14. >>I’m sure civil liberties won’t be far behind. Yep. Any day now.

  15. >>I’m all for free markets–the freer the better–but this ain’t it.

  16. If what made the US such a fine and relatively “free market” was the articulation and encoding of pro-freedom tenets into written, and supposedly inviolable, form (i.e, our Constitution) then please click the “Back” button and re-read Jacob Sullum’s original post.

    Because isn’t this EXACTLY what China is now attempting to do? Encoding pro-freedom tenets into basic law? So what’s the suspicion for?What’s all this griping about?

  17. I thought what made the US such a relatively free market was that the Revolution’s generation inherited a fully-functioning capitalist and private-ownership system from the Dutch and English colonial goverments, and then when enough people outside the government and its affiliates got rich and powerful enough, they waged the revolution in order to get rid of some specific taxes and trade regulations (the framework we call “mercantilism”) that were getting in the way of further growth of their businesses.

    The disenfranchised majority–the artisans, tenant farmers and everyone else who didn’t own land–generally didn’t give a damn about the revolution, unless promises of free land (either seized from Tories, which ended up not really happening, or seized from Indians, which did) were thrown into the mix.

  18. I beg to differ, Mr. Koppelman. What made the US such a relatively free market was A CERTAIN PHILOSOPHY.

    What you’re talking about is various actions based on an “old school” European way of thinking.

    What I’m talking about is a rational PHILOSOPHY OF LIBERTY that was encoded into our founding documents.

  19. The only thing that’s made that “philosophy of liberty” trickle down over the centuries is threat of protracted social unrest or another revolution–first by small landowners, then by tenant farmers, by indentured servants, by landless urban tradespeople, by slaves, by trade unionists, by women and so forth.

    If you think the swarms of infantrymen serving under Generals Washington et al were motivated by Tom Paine’s pamphlets more than they were by conscription at bayonet point or by the promise of three square meals a day and a monthly paycheck or a land grant that would pull them up from grinding wartime poverty, I’ve got a bridge I’d like to sell you.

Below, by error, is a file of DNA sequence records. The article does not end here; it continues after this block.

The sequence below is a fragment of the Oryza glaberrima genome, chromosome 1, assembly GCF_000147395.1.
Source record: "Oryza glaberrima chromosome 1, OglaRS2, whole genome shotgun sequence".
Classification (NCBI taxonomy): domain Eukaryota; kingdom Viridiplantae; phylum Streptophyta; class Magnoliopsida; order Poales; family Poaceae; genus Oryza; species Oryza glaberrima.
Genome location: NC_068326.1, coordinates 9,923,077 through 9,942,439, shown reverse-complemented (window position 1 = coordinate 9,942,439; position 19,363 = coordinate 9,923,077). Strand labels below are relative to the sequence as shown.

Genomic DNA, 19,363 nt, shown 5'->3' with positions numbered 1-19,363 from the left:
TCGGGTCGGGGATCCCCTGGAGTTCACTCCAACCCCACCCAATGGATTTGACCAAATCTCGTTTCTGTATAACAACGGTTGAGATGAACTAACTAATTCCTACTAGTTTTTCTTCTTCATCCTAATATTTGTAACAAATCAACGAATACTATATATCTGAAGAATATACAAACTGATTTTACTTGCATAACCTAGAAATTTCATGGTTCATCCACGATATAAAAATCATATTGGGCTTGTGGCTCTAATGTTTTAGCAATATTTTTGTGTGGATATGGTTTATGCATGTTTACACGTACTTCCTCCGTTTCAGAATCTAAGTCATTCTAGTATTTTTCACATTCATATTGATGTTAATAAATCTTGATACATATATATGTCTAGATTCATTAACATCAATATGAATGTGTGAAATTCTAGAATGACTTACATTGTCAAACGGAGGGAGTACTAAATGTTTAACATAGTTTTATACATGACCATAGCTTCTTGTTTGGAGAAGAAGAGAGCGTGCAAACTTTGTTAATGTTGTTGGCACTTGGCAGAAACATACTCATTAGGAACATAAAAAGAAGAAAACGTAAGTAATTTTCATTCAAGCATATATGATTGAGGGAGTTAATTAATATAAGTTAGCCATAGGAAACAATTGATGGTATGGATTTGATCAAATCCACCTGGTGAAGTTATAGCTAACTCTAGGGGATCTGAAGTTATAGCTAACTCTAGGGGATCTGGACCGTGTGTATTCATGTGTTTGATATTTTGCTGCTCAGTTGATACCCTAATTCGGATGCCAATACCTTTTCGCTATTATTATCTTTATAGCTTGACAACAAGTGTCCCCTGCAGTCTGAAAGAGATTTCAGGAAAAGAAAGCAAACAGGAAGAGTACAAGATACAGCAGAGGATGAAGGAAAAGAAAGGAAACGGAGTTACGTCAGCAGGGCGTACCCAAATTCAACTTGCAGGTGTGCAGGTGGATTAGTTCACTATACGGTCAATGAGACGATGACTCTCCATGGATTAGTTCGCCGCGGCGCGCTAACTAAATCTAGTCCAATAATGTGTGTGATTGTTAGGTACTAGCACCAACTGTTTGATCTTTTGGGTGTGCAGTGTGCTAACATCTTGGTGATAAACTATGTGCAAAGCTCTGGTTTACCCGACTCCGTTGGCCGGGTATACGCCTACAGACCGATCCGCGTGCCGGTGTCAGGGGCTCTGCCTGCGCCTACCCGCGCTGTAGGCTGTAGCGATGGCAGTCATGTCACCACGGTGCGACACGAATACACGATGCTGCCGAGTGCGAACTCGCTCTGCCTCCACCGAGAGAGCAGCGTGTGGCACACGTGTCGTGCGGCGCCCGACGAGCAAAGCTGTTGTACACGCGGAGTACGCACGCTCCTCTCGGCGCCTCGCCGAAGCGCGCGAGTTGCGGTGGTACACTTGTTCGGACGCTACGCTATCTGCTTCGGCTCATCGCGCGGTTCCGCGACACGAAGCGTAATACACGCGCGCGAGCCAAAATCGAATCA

Those middle-school history textbooks sure do a good job, don’t they?

  20. Maybe YOU are thinking in terms of middle school, Sir. I’m looking at a much larger picture here.

    Surely there were the same elements of “small landowners, tenant farmers, indentured servants, landless urban tradespeople, slaves, trade unionists, women, etc.” in RUSSIA, in pre-Napoleonic FRANCE, in the Middle East, in the Far East — but those elements did NOT stir up the same results we got here in the U.S., did it. (Far from it.)

    And that is why I believe you keep missing the point.

    That point is: no matter what the MEANS, it is the MOTIVE and rationale that undergirded those actions, that gave us what we have today. It was a well-articulated philosophy set down on paper. Something that had never happened on this planet before.

    (Wish they WOULD teach that in middle school.)

  21. S. M. Koppelman:

    You’re probably right–China is on the way to being a kleptocracy like the former USSR. They are not exposed to the “free market” through trade; rather, Chinese elites are working hand in glove with state capitalist global corporations and with the global financial elites running the WTO, etc. The sweatshop manufacturers who service Wal-Mart, etc., are there precisely BECAUSE there is an authoritarian political regime that will act in collusion with foreign capital and repress labor organizers–same reason they locate in Central American death squad regimes.

    The collusion between the commissars of this “workers’ paradise” and the foreign corporations reminds me of the meeting between the pigs and the neighboring farmers in Animal Farm: “They looked from the men to the pigs, and from the pigs to the men, and couldn’t tell the difference.”

    I’m all for free markets–the freer the better–but this ain’t it.